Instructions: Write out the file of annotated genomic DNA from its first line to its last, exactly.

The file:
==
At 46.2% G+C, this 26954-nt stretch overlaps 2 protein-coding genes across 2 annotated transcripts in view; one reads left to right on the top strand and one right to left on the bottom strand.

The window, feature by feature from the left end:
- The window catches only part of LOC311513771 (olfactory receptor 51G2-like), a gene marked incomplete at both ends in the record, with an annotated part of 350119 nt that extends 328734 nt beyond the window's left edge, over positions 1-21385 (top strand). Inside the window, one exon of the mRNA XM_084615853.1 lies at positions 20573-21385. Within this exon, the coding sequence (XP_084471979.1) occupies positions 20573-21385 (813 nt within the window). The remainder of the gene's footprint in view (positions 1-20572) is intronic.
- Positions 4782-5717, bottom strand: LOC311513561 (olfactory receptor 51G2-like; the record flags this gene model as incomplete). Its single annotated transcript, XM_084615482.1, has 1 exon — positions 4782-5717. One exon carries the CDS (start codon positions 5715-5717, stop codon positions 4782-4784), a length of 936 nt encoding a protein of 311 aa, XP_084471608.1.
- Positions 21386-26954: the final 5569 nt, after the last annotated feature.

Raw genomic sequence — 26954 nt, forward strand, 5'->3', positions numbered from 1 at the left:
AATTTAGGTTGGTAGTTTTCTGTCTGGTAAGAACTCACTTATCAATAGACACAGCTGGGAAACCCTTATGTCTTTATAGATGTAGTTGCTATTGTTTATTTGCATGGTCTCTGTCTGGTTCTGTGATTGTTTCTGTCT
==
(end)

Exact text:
At 46.2% G+C, this 26954-nt stretch overlaps 2 protein-coding genes across 2 annotated transcripts in view; one reads left to right on the top strand and one right to left on the bottom strand.

The window, feature by feature from the left end:
- The window catches only part of LOC311513771 (olfactory receptor 51G2-like), a gene marked incomplete at both ends in the record, with an annotated part of 350119 nt that extends 328734 nt beyond the window's left edge, over positions 1-21385 (top strand). Inside the window, one exon of the mRNA XM_084615853.1 lies at positions 20573-21385. Within this exon, the coding sequence (XP_084471979.1) occupies positions 20573-21385 (813 nt within the window). The remainder of the gene's footprint in view (positions 1-20572) is intronic.
- Positions 4782-5717, bottom strand: LOC311513561 (olfactory receptor 51G2-like; the record flags this gene model as incomplete). Its single annotated transcript, XM_084615482.1, has 1 exon — positions 4782-5717. One exon carries the CDS (start codon positions 5715-5717, stop codon positions 4782-4784), a length of 936 nt encoding a protein of 311 aa, XP_084471608.1.
- Positions 21386-26954: the final 5569 nt, after the last annotated feature.

Raw genomic sequence — 26954 nt, forward strand, 5'->3', positions numbered from 1 at the left:
AATTTAGGTTGGTAGTTTTCTGTCTGGTAAGAACTCACTTATCAATAGACACAGCTGGGAAACCCTTATGTCTTTATAGATGTAGTTGCTATTGTTTATTTGCATGGTCTCTGTCTGGTTCTGTGATTGTTTCTGTCT